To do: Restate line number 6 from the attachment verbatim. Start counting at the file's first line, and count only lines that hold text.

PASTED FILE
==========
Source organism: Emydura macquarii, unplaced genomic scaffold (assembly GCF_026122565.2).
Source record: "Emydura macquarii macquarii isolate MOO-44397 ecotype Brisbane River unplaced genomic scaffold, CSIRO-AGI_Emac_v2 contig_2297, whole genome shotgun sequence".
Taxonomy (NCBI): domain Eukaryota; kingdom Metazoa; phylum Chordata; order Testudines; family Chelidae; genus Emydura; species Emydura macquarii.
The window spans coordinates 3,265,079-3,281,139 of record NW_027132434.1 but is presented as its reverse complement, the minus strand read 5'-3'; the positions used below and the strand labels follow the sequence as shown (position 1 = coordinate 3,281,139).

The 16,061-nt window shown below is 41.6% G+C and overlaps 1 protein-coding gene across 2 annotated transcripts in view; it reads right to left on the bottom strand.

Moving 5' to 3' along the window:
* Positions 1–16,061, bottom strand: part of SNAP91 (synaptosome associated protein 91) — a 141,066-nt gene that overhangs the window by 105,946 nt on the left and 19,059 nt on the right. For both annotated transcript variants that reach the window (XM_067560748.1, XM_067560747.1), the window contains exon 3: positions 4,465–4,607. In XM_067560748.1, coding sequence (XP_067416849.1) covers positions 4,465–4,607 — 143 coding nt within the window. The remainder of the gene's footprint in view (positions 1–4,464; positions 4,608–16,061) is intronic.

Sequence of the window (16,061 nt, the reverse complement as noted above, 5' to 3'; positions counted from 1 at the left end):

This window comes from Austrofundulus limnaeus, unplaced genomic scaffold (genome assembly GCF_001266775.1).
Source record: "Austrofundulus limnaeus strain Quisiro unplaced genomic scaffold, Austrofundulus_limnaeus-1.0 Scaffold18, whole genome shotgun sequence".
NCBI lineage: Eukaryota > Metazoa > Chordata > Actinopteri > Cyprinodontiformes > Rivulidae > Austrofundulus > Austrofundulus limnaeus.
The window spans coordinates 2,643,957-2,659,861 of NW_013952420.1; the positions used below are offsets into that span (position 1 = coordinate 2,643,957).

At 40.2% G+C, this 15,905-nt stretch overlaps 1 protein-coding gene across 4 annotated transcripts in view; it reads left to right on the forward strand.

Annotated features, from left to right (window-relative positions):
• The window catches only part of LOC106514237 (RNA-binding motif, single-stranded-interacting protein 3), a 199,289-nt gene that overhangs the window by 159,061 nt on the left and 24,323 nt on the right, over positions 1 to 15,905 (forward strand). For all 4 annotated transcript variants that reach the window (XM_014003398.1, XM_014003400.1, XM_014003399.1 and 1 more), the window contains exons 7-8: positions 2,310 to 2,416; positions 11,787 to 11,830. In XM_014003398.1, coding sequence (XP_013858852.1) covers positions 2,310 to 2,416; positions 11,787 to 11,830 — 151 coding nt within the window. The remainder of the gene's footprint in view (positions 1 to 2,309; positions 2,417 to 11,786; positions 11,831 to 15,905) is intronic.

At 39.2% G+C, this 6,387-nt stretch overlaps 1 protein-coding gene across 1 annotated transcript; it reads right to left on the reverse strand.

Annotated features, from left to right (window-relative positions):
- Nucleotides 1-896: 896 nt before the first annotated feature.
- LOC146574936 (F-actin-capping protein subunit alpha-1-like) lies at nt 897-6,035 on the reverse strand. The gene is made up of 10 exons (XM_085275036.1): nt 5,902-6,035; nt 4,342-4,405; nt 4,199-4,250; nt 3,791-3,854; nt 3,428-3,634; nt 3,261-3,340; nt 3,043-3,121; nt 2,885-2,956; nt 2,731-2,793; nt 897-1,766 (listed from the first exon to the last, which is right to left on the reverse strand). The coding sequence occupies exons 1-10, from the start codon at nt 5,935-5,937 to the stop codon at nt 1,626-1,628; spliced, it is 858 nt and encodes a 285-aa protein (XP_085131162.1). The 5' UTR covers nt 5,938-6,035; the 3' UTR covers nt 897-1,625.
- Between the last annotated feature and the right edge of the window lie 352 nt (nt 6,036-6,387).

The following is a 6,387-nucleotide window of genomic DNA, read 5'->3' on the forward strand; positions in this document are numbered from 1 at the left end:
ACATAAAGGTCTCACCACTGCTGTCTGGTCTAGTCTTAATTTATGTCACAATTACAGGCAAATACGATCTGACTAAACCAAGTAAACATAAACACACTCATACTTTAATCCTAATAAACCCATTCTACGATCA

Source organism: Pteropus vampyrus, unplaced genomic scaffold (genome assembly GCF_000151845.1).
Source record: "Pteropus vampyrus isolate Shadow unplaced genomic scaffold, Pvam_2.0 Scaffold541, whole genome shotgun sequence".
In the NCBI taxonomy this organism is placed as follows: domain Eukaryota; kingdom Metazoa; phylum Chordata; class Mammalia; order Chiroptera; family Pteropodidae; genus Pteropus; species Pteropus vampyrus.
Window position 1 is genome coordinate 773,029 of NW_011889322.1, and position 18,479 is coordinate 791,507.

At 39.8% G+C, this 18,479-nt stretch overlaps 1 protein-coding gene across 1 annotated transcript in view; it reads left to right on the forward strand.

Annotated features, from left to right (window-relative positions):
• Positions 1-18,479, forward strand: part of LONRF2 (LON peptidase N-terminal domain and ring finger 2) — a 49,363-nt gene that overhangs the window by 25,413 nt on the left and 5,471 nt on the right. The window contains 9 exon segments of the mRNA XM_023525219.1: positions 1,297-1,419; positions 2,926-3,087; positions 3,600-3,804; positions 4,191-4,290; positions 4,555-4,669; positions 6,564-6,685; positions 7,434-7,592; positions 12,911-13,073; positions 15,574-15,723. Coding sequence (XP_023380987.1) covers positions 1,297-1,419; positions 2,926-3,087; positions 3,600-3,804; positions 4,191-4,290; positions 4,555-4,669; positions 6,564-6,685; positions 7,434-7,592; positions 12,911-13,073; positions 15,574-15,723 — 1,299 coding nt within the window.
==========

Moving 5' to 3' along the window: